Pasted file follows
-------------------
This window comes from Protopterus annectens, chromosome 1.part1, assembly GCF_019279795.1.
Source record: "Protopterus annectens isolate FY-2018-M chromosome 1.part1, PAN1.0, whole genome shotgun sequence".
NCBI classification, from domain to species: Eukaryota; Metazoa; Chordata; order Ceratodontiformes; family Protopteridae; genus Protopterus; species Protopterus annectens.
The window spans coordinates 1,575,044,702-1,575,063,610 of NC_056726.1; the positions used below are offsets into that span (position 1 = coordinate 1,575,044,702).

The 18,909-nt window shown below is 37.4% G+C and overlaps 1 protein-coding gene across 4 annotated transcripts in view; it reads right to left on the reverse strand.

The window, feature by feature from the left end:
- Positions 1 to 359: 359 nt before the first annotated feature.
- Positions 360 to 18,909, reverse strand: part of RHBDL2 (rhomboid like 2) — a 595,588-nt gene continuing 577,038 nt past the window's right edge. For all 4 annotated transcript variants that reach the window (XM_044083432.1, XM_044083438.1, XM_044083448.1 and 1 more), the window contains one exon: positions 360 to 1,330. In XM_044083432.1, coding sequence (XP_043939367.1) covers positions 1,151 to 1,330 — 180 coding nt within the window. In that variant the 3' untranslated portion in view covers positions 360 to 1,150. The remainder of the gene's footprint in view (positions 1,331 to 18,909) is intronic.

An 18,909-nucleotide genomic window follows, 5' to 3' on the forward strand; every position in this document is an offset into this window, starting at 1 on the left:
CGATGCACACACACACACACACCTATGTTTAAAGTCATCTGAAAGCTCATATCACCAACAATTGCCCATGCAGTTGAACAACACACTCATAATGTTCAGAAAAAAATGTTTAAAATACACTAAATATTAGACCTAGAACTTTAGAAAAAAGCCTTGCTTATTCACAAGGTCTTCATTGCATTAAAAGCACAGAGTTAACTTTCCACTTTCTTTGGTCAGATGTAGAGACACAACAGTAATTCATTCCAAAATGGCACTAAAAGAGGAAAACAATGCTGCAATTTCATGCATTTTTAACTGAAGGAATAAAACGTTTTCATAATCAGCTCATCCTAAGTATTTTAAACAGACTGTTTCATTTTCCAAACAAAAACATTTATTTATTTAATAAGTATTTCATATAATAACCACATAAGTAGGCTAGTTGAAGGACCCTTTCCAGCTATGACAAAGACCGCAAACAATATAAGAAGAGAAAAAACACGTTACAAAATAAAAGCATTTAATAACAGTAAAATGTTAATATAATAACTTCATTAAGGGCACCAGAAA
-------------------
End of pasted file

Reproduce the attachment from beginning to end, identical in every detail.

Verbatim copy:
This window comes from Protopterus annectens, chromosome 1.part1, assembly GCF_019279795.1.
Source record: "Protopterus annectens isolate FY-2018-M chromosome 1.part1, PAN1.0, whole genome shotgun sequence".
NCBI classification, from domain to species: Eukaryota; Metazoa; Chordata; order Ceratodontiformes; family Protopteridae; genus Protopterus; species Protopterus annectens.
The window spans coordinates 1,575,044,702-1,575,063,610 of NC_056726.1; the positions used below are offsets into that span (position 1 = coordinate 1,575,044,702).

The 18,909-nt window shown below is 37.4% G+C and overlaps 1 protein-coding gene across 4 annotated transcripts in view; it reads right to left on the reverse strand.

The window, feature by feature from the left end:
- Positions 1 to 359: 359 nt before the first annotated feature.
- Positions 360 to 18,909, reverse strand: part of RHBDL2 (rhomboid like 2) — a 595,588-nt gene continuing 577,038 nt past the window's right edge. For all 4 annotated transcript variants that reach the window (XM_044083432.1, XM_044083438.1, XM_044083448.1 and 1 more), the window contains one exon: positions 360 to 1,330. In XM_044083432.1, coding sequence (XP_043939367.1) covers positions 1,151 to 1,330 — 180 coding nt within the window. In that variant the 3' untranslated portion in view covers positions 360 to 1,150. The remainder of the gene's footprint in view (positions 1,331 to 18,909) is intronic.

An 18,909-nucleotide genomic window follows, 5' to 3' on the forward strand; every position in this document is an offset into this window, starting at 1 on the left:
CGATGCACACACACACACACACCTATGTTTAAAGTCATCTGAAAGCTCATATCACCAACAATTGCCCATGCAGTTGAACAACACACTCATAATGTTCAGAAAAAAATGTTTAAAATACACTAAATATTAGACCTAGAACTTTAGAAAAAAGCCTTGCTTATTCACAAGGTCTTCATTGCATTAAAAGCACAGAGTTAACTTTCCACTTTCTTTGGTCAGATGTAGAGACACAACAGTAATTCATTCCAAAATGGCACTAAAAGAGGAAAACAATGCTGCAATTTCATGCATTTTTAACTGAAGGAATAAAACGTTTTCATAATCAGCTCATCCTAAGTATTTTAAACAGACTGTTTCATTTTCCAAACAAAAACATTTATTTATTTAATAAGTATTTCATATAATAACCACATAAGTAGGCTAGTTGAAGGACCCTTTCCAGCTATGACAAAGACCGCAAACAATATAAGAAGAGAAAAAACACGTTACAAAATAAAAGCATTTAATAACAGTAAAATGTTAATATAATAACTTCATTAAGGGCACCAGAAA